It is therefore obvious that the editors of SA did not even have the honesty to grant D&N the right to reply, as both Total Liberty and APR have done, and any self-respecting journal, ‘bourgeois’ or not still does. Instead, they proceeded to an outright attempt to censor our journal when it attempted to defend itself against untenable accusations, which they had no qualm in publishing in the first instance!. One can only wonder, if this is the type of ‘libertarian’ ethics that SA wishes to substitute for ‘bourgeois’ ethics, and thus whether the struggle for this is worth the candle…
Takis Fotopoulos, Editor
Alexandros Gezerlis, Assistant Editor
John Clark and Democracy & Nature
John Clark showed once more how economical he is with the truth when in his latest tirade on Murray Bookchin he found it appropriate to distort, yet again, the events that led to the publication of a draft of his paper in Democracy & Nature, The International Journal of Inclusive Democracy, as well as those related to the non-inclusion of his name in the International Advisory Board of the journal, after the change over from Society and Nature. I will try below to give a brief description of the facts as we recognise them in D&N.
Clark writes that he circulated several copies of the draft version of a paper called ‘Beyond the limits of the city’ (a revised edition of which was later published under the title ‘Municipal Dreams’ in Andrew Light’s collection, Social Ecology after Bookchin, Guilford, 1998) in 1995 for comments and that ‘one of these quickly made its way to Murray Bookchin who wrote for the journal Democracy and Nature a forty-four page attack on this unpublished manuscript’ (SA p. 25) . He then goes on to describe how ‘after trying for several years to get the editors of D&N to publish the final version of his article’ he finally agreed to the publication of the unrevised draft (SA p 39) in order to draw the conclusion that all this was presumably part of a victimisation campaign against him because he had not exhibited ‘a certain degree of servility and continued to gloss over the growing theoretical problems that (he) saw in Bookchin’s own work’. For the same reason he speculates that he was also ‘removed from the International Advisory Board of Society and Nature (later Democracy and Nature: The Journal of Inclusive Democracy) without consultation or even notification by the “inclusivists” in charge’ (ibid. p. 39).
However, Clarks’ description of the facts is not only utterly economical with the truth but also completely distorted, as several people involved in these events could testify.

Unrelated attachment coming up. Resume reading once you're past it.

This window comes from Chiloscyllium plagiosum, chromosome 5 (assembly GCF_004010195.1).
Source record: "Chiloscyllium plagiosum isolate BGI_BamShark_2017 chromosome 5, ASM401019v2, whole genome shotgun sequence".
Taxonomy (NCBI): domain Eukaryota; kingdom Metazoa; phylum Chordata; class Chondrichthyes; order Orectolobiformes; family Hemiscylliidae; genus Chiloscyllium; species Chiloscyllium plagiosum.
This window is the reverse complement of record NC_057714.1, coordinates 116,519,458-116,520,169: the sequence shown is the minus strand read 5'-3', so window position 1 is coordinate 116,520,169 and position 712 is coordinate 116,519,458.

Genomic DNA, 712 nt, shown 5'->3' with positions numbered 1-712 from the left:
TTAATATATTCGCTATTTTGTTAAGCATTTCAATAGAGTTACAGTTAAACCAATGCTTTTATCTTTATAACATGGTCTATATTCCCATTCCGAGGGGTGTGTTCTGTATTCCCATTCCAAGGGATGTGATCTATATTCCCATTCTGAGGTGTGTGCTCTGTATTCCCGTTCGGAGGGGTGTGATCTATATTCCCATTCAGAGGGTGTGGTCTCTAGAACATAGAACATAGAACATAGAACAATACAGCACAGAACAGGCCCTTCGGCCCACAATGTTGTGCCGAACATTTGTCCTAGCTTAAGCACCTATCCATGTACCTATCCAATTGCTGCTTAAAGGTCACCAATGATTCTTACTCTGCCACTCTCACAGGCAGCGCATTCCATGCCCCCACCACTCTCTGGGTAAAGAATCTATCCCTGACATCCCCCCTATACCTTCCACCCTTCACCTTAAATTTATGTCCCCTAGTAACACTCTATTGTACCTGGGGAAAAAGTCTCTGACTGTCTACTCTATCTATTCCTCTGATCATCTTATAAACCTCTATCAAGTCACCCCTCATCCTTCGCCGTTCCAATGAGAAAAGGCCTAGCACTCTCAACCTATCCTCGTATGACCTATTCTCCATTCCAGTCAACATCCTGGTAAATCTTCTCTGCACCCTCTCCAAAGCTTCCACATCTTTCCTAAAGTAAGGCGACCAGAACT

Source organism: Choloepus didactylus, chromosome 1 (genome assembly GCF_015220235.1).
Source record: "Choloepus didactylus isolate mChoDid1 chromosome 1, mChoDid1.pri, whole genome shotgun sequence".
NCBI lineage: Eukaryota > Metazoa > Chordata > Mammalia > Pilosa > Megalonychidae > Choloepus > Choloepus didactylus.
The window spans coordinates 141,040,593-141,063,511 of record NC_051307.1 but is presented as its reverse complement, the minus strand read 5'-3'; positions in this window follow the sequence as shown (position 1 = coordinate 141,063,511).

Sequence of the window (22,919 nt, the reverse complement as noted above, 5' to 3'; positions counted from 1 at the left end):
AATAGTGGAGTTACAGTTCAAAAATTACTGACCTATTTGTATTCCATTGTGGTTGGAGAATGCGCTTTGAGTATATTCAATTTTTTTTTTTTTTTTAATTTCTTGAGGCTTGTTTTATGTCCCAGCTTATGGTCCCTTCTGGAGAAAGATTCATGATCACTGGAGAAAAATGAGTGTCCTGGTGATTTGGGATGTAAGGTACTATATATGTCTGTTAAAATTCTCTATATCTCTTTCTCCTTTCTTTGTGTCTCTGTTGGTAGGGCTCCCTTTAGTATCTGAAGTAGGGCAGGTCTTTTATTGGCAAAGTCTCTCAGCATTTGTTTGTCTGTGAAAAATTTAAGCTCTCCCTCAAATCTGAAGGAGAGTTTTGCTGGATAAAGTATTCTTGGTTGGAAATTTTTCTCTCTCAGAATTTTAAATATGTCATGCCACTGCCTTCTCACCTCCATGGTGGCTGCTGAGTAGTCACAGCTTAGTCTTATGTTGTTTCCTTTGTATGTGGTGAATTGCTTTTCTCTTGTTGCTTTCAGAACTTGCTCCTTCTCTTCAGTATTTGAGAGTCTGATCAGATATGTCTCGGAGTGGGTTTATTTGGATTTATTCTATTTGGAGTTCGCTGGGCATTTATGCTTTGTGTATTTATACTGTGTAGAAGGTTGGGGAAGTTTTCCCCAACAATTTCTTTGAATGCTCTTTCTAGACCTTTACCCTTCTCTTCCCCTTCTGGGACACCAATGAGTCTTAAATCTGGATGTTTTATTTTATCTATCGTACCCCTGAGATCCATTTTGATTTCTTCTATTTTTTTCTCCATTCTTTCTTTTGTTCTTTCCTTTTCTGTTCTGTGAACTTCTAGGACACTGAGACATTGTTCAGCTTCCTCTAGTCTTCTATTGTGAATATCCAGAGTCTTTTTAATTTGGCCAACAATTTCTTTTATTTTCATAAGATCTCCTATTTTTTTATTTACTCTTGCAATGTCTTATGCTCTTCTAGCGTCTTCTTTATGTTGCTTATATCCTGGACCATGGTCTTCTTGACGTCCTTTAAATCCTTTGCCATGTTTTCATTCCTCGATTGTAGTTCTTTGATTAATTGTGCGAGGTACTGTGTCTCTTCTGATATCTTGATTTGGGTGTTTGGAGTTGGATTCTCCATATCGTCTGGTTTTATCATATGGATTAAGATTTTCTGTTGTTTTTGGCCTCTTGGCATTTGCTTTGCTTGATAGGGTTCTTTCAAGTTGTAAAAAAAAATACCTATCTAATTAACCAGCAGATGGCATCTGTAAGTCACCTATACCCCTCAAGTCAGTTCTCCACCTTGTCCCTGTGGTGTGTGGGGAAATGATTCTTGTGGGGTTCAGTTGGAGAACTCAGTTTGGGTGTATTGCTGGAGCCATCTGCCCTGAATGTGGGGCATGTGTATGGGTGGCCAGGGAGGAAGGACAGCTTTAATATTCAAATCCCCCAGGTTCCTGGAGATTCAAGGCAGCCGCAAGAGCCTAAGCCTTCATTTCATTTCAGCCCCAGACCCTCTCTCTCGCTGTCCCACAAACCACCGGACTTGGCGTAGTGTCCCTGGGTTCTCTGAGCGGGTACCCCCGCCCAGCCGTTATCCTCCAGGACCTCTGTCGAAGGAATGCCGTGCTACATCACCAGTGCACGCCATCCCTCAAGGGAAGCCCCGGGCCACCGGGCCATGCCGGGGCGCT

First, Clark does not mention the crucial fact that the draft of his paper was also the full text on which the talk he gave in Danoon (Scotland) at the Social Ecology gathering in 1995 was based. This text was circulated for comments among the participants of this gathering (including myself). Therefore, this was definitely not the usual circulation by an author of a number of copies of a manuscript among friends and colleagues for comment prior to publication --as Clark describes it. What followed and how a copy made its way to Bookchin had nothing mysterious about it either. When I read the text I saw it, (for the reasons I explained in an expanded version of this article which was not accepted by the editors of SA), as an outright attack on direct democracy –the political project of D&N—apart, of course, from an attack on Bookchin’s libertarian municipalism. I therefore sent a copy of this talk to Bookchin (then still a member of the IAB) in the hope that an interesting dialogue would follow between Bookchin and Clark on the issue of direct democracy and libertarian municipalism. So, when Bookchin sent us a reply to be published in the Dialogue Section of the journal , another member of the Editorial Board wrote to Clark asking him formally for a permission to publish the copy of the speech. Unfortunately, Clark was not willing to have it published but insisted (as it was of course his right) that we should publish instead a revised version of it. However, as Bookchin's reply was based on the original text of the talk, and given that when we asked him whether he would be willing to rewrite his reply on the basis of a revised version of Clark’s paper he refused to do so, the editorial board decided to go ahead with the publication of Bookchin’s critique. This was because we did not wish to publish a final draft of Clark’s paper without Bookchin’s reply and in the hope that Clark might change his mind later and allow us to publish his original text—as indeed happened a few years later. This is why we also accompanied the publication of Bookchin’s critique with an editorial statement declaring that 'unfortunately, we are not able to also publish John Clark's talk since the author has not allowed it to be reprinted' (D&N vol. 3 no 3).